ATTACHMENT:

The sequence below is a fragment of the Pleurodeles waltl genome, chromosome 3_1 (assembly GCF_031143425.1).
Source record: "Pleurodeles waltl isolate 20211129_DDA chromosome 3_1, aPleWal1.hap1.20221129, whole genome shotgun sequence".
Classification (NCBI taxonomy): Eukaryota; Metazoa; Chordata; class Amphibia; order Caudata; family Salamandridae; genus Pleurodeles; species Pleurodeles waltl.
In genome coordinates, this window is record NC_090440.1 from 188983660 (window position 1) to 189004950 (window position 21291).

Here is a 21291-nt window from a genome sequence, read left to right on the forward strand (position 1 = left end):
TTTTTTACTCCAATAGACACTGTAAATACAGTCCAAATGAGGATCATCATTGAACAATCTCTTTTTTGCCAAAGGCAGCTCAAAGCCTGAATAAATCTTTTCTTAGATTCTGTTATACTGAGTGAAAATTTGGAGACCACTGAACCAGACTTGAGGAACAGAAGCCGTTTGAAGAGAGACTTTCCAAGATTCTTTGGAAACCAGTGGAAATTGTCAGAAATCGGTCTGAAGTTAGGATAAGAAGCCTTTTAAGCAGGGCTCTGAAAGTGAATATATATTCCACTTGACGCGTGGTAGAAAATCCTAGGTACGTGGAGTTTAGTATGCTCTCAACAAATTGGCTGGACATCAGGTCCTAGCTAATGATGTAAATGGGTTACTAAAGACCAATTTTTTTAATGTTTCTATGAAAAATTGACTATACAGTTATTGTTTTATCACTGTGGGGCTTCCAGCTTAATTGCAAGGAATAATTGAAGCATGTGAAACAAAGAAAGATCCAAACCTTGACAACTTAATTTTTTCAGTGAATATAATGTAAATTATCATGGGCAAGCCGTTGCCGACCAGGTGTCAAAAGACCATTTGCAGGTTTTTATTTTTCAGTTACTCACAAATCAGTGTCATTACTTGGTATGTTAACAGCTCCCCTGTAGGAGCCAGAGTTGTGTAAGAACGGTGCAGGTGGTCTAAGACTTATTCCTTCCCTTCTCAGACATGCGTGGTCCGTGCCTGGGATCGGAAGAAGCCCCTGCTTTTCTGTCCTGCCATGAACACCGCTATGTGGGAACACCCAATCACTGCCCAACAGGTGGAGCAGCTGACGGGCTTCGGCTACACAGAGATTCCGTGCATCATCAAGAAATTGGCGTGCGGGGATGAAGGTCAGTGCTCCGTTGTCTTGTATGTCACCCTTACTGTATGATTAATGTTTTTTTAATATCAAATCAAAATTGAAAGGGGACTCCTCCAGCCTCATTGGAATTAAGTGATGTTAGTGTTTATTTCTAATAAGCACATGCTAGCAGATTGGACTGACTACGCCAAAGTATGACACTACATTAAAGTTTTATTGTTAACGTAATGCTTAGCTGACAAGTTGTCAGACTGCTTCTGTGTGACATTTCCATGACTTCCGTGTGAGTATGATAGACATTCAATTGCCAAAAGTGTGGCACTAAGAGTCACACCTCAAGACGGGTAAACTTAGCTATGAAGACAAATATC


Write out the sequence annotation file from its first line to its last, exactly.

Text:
The sequence below is a fragment of the Pleurodeles waltl genome, chromosome 3_1 (assembly GCF_031143425.1).
Source record: "Pleurodeles waltl isolate 20211129_DDA chromosome 3_1, aPleWal1.hap1.20221129, whole genome shotgun sequence".
Classification (NCBI taxonomy): Eukaryota; Metazoa; Chordata; class Amphibia; order Caudata; family Salamandridae; genus Pleurodeles; species Pleurodeles waltl.
In genome coordinates, this window is record NC_090440.1 from 188983660 (window position 1) to 189004950 (window position 21291).

Here is a 21291-nt window from a genome sequence, read left to right on the forward strand (position 1 = left end):
TTTTTTACTCCAATAGACACTGTAAATACAGTCCAAATGAGGATCATCATTGAACAATCTCTTTTTTGCCAAAGGCAGCTCAAAGCCTGAATAAATCTTTTCTTAGATTCTGTTATACTGAGTGAAAATTTGGAGACCACTGAACCAGACTTGAGGAACAGAAGCCGTTTGAAGAGAGACTTTCCAAGATTCTTTGGAAACCAGTGGAAATTGTCAGAAATCGGTCTGAAGTTAGGATAAGAAGCCTTTTAAGCAGGGCTCTGAAAGTGAATATATATTCCACTTGACGCGTGGTAGAAAATCCTAGGTACGTGGAGTTTAGTATGCTCTCAACAAATTGGCTGGACATCAGGTCCTAGCTAATGATGTAAATGGGTTACTAAAGACCAATTTTTTTAATGTTTCTATGAAAAATTGACTATACAGTTATTGTTTTATCACTGTGGGGCTTCCAGCTTAATTGCAAGGAATAATTGAAGCATGTGAAACAAAGAAAGATCCAAACCTTGACAACTTAATTTTTTCAGTGAATATAATGTAAATTATCATGGGCAAGCCGTTGCCGACCAGGTGTCAAAAGACCATTTGCAGGTTTTTATTTTTCAGTTACTCACAAATCAGTGTCATTACTTGGTATGTTAACAGCTCCCCTGTAGGAGCCAGAGTTGTGTAAGAACGGTGCAGGTGGTCTAAGACTTATTCCTTCCCTTCTCAGACATGCGTGGTCCGTGCCTGGGATCGGAAGAAGCCCCTGCTTTTCTGTCCTGCCATGAACACCGCTATGTGGGAACACCCAATCACTGCCCAACAGGTGGAGCAGCTGACGGGCTTCGGCTACACAGAGATTCCGTGCATCATCAAGAAATTGGCGTGCGGGGATGAAGGTCAGTGCTCCGTTGTCTTGTATGTCACCCTTACTGTATGATTAATGTTTTTTTAATATCAAATCAAAATTGAAAGGGGACTCCTCCAGCCTCATTGGAATTAAGTGATGTTAGTGTTTATTTCTAATAAGCACATGCTAGCAGATTGGACTGACTACGCCAAAGTATGACACTACATTAAAGTTTTATTGTTAACGTAATGCTTAGCTGACAAGTTGTCAGACTGCTTCTGTGTGACATTTCCATGACTTCCGTGTGAGTATGATAGACATTCAATTGCCAAAAGTGTGGCACTAAGAGTCACACCTCAAGACGGGTAAACTTAGCTATGAAGACAAATATC